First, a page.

Specialises in the university teaching and research of a range of life and biomedical subjects. Initial entry would normally be via a PhD, plus further postdoctoral research to add to your academic research and teaching experience.

Use our Occupations section Higher education for more information and links to useful websites.

Management consultant

Management consultants support organisations to solve issues in order to maximise growth and improve business performance. They use their business skills to provide objective advice and expertise and help an organisation to develop any specialist skills that it may be lacking.

You will be concerned primarily, with the strategy, structure, management and operations of a company. Your role is to identify options for the organisation and suggest recommendations for change, as well as advising on additional resources to implement solutions.

Medical / life science researcher

Plans and conducts experiments and analyses results, to develop new products or processes, or to expand general scientific understanding. Typically part of a larger research team, you will often carry out experiments on your own, and disseminate relevant information to professional colleagues.

Employment can be in commercial labs (eg pharmaceutical manufacturers), hospital or government labs, research institutes and universities. You will usually need a research based Master’s or PhD.

Medical sales representative

Representatives (often known as 'reps') sell health/dental care companies' products to customers including dentists, doctors, hospitals and pharmacies. You will promote your company's dental and/or pharmaceutical and medical products to new and existing customers, and seek to meet set sales targets while being responsible for maintaining good commercial relations with your clients.

Nutrionist

Assesses and delivers nutritional advice to a variety of audiences to improve health and well-being and to promote a healthy diet, including contributing to the production of healthy foodstuffs.

Employers include food manufacturers and retailers, nutrition research companies, hospitals and community healthcare providers, sports organisations, charities and local authorities. Some nutritionists are self-employed and provide nutritional and lifestyle advice to individual members of the public.

Physician associate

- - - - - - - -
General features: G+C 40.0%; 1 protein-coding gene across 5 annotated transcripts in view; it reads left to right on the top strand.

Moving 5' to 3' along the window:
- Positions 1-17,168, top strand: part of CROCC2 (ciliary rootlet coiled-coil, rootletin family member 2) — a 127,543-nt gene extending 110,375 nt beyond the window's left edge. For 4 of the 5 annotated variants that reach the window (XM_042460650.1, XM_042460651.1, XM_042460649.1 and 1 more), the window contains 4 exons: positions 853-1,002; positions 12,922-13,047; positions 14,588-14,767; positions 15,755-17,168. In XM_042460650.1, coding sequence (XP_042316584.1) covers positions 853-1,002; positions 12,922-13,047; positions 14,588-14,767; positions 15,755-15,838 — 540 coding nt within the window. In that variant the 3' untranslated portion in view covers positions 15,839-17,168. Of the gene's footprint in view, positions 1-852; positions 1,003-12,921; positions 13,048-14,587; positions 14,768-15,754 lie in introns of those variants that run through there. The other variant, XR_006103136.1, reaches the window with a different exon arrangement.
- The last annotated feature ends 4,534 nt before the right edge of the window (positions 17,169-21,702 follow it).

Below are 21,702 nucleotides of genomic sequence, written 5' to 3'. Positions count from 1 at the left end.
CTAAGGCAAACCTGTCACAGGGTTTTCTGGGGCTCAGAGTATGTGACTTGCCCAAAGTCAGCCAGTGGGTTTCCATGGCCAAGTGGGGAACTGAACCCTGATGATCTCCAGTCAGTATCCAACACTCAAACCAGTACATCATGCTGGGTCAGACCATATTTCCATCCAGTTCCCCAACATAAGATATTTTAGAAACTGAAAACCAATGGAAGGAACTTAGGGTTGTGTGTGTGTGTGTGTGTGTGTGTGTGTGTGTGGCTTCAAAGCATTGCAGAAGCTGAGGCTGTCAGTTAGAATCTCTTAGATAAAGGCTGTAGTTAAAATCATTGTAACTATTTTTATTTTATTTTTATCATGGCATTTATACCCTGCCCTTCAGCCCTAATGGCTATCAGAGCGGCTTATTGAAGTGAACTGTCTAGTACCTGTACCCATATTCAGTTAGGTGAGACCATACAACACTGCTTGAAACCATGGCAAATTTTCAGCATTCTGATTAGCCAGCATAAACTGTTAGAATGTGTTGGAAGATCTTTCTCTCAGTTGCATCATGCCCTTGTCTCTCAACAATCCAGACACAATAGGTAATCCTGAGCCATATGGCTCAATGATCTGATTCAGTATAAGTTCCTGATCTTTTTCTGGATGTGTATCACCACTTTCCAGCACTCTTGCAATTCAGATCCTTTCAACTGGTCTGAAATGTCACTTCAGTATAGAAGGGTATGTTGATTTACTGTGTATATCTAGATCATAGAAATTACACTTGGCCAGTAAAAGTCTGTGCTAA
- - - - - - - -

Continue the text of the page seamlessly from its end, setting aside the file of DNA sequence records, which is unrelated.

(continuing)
Provides support to doctors working under their direction to carry out patient examinations, diagnosis of conditions, analysis of test results and treatment. Requires a relevant two-year postgraduate qualification.

Public health professional

Contributes to the reduction of ill-health and improving the general population’s health through health protection (e.g. from environmental threats); health improvement (eg through policies to promote healthy lifestyles and improved living conditions); and healthcare improvements (working to ensure provision of efficient and accessible healthcare).

Staff work in a wide range of roles including health promotion, health advice, policy research and development and public health management.

Regulatory affairs officer

Regulatory affairs officers ensure the appropriate licensing, marketing and legal compliance of products (including pharmaceuticals, veterinary medicines, agrochemicals, cosmetics and therapeutic devices) in order to control the safety and efficacy of those products. It requires a combination of scientific, legal and business knowledge to ensure products being developed, manufactured or distributed by a range of companies meet the required legislation.

Work experience or an internship in the pharmaceutical industry can be useful and provides insight into the industry as a whole.

Science writer

Researches and writes scientific news and other articles for a range of business and professional publications, specialist scientific journals, and the general news media. To do this, they need to understand complex information and theories and be able to write in clear and accurate language that can be understood by the intended audience which may be scientists, medical professionals or the general public.

While some writers work in scientific journalism and write for a general audience, others in scientific communications write for a more specialist technical/scientific audience.